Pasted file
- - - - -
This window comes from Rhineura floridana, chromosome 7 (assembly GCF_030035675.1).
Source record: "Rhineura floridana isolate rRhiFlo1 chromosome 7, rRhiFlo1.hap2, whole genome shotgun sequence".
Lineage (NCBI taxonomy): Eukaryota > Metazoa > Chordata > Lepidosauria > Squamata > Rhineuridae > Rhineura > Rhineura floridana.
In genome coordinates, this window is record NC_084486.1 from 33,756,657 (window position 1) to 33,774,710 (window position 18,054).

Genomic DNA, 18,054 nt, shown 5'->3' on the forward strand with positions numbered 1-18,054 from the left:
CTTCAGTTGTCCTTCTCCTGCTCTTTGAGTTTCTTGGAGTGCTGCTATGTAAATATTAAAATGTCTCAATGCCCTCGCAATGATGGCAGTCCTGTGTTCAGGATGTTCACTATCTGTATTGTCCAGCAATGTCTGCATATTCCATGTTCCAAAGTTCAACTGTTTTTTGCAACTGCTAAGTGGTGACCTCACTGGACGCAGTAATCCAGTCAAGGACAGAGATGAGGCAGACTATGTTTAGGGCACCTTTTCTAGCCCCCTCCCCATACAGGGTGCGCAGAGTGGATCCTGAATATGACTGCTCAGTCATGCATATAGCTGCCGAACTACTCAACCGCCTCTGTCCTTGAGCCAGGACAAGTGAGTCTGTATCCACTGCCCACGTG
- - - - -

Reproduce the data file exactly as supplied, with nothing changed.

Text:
This window comes from Rhineura floridana, chromosome 7 (assembly GCF_030035675.1).
Source record: "Rhineura floridana isolate rRhiFlo1 chromosome 7, rRhiFlo1.hap2, whole genome shotgun sequence".
Lineage (NCBI taxonomy): Eukaryota > Metazoa > Chordata > Lepidosauria > Squamata > Rhineuridae > Rhineura > Rhineura floridana.
In genome coordinates, this window is record NC_084486.1 from 33,756,657 (window position 1) to 33,774,710 (window position 18,054).

Genomic DNA, 18,054 nt, shown 5'->3' on the forward strand with positions numbered 1-18,054 from the left:
CTTCAGTTGTCCTTCTCCTGCTCTTTGAGTTTCTTGGAGTGCTGCTATGTAAATATTAAAATGTCTCAATGCCCTCGCAATGATGGCAGTCCTGTGTTCAGGATGTTCACTATCTGTATTGTCCAGCAATGTCTGCATATTCCATGTTCCAAAGTTCAACTGTTTTTTGCAACTGCTAAGTGGTGACCTCACTGGACGCAGTAATCCAGTCAAGGACAGAGATGAGGCAGACTATGTTTAGGGCACCTTTTCTAGCCCCCTCCCCATACAGGGTGCGCAGAGTGGATCCTGAATATGACTGCTCAGTCATGCATATAGCTGCCGAACTACTCAACCGCCTCTGTCCTTGAGCCAGGACAAGTGAGTCTGTATCCACTGCCCACGTG